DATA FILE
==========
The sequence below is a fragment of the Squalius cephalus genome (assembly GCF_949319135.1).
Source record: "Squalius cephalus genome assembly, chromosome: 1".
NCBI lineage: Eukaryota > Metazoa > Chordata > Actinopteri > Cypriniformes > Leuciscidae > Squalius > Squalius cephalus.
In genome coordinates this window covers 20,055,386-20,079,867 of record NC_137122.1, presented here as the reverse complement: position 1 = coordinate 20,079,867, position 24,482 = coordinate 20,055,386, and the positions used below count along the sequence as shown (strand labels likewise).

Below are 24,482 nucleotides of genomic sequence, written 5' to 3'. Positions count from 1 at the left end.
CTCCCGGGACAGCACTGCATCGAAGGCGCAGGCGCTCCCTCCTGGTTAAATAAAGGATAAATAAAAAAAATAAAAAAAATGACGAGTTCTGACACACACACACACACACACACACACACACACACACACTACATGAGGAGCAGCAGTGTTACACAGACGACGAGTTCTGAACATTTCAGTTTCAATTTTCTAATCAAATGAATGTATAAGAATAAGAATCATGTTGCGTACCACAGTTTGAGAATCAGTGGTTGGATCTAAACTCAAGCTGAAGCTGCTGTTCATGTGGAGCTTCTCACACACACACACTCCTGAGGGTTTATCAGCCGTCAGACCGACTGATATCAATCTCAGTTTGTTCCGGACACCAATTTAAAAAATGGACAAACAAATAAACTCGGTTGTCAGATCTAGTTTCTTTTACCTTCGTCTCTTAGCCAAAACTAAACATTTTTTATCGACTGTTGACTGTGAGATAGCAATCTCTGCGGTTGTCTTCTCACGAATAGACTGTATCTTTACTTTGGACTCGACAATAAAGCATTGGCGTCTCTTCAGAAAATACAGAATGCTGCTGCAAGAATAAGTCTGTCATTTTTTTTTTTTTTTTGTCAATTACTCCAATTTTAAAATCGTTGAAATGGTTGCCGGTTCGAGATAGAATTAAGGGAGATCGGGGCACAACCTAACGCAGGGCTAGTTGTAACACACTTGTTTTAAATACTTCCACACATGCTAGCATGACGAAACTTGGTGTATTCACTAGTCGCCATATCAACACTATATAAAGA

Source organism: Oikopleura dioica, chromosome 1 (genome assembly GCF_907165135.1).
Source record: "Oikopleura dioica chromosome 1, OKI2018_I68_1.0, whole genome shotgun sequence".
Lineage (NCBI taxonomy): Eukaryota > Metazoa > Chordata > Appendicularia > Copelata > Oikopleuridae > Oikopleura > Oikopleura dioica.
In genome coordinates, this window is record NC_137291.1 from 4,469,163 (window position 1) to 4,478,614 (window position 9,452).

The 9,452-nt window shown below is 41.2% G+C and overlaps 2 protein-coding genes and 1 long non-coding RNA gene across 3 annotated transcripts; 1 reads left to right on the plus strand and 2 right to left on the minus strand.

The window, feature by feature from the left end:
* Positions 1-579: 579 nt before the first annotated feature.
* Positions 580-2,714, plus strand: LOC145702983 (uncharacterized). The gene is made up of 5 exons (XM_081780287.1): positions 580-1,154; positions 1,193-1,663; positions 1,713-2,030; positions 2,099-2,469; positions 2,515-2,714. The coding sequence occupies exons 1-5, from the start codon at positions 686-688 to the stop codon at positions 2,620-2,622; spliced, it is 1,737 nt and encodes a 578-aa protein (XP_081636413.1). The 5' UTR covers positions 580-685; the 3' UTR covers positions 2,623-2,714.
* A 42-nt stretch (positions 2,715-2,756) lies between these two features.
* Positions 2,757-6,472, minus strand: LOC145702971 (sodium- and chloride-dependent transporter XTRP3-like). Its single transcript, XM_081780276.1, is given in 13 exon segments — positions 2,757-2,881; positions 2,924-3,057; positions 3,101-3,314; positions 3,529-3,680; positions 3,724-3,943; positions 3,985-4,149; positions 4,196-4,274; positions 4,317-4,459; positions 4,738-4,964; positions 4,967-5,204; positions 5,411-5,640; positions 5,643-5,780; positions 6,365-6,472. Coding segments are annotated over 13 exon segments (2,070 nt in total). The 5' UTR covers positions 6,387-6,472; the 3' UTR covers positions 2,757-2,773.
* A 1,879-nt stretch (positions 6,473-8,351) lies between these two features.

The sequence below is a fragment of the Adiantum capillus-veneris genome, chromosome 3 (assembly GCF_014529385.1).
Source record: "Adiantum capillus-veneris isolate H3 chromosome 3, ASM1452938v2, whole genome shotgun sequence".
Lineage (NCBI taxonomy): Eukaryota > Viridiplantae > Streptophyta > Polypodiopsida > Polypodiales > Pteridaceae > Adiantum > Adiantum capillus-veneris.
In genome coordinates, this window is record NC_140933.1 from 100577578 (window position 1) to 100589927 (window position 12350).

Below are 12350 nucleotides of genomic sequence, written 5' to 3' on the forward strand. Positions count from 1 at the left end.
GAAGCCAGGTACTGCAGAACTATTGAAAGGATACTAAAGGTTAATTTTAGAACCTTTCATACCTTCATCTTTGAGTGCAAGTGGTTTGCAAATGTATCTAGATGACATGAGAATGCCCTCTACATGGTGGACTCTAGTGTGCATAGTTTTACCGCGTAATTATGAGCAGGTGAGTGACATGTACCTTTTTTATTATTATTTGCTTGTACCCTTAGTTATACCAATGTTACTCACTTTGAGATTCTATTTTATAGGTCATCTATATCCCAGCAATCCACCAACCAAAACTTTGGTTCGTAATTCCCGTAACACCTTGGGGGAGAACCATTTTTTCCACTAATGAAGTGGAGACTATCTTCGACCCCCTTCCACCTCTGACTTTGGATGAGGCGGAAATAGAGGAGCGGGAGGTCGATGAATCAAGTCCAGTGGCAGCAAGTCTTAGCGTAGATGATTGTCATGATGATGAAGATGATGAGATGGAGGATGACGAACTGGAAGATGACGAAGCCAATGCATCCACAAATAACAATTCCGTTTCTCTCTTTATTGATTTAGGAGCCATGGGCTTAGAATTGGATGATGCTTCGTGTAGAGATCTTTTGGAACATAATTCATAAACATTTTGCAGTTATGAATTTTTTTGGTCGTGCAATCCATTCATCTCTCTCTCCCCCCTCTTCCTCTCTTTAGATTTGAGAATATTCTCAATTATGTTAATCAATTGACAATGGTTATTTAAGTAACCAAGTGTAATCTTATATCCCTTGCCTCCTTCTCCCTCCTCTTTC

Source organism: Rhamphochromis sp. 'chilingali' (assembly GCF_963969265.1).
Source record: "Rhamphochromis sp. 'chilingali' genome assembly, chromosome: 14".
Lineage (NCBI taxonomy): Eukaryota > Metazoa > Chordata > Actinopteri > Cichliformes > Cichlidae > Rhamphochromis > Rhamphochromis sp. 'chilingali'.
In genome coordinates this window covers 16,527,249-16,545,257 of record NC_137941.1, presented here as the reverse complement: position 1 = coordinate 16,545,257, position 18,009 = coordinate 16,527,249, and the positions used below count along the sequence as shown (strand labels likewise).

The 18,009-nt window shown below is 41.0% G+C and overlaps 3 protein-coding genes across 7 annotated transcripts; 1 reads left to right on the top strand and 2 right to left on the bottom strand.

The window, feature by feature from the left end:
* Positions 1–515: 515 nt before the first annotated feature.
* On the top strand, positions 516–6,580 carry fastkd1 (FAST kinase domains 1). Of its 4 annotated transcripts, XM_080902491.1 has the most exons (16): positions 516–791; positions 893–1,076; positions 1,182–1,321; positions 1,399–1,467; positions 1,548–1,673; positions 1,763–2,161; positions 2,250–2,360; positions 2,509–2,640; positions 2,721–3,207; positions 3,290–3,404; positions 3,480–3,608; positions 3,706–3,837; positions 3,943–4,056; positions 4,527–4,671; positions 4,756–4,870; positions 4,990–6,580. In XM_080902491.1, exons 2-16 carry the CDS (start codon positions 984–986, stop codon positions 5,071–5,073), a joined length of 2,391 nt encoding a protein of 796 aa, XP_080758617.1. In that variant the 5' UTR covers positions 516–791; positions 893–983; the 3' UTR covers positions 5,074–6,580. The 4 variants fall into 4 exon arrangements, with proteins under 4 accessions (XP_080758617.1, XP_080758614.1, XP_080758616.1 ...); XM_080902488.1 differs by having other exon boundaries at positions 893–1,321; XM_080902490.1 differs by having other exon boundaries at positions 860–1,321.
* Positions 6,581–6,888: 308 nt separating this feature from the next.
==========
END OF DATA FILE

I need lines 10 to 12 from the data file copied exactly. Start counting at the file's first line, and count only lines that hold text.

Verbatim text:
In genome coordinates, this window is record NC_137291.1 from 4,469,163 (window position 1) to 4,478,614 (window position 9,452).

The 9,452-nt window shown below is 41.2% G+C and overlaps 2 protein-coding genes and 1 long non-coding RNA gene across 3 annotated transcripts; 1 reads left to right on the plus strand and 2 right to left on the minus strand.

The window, feature by feature from the left end: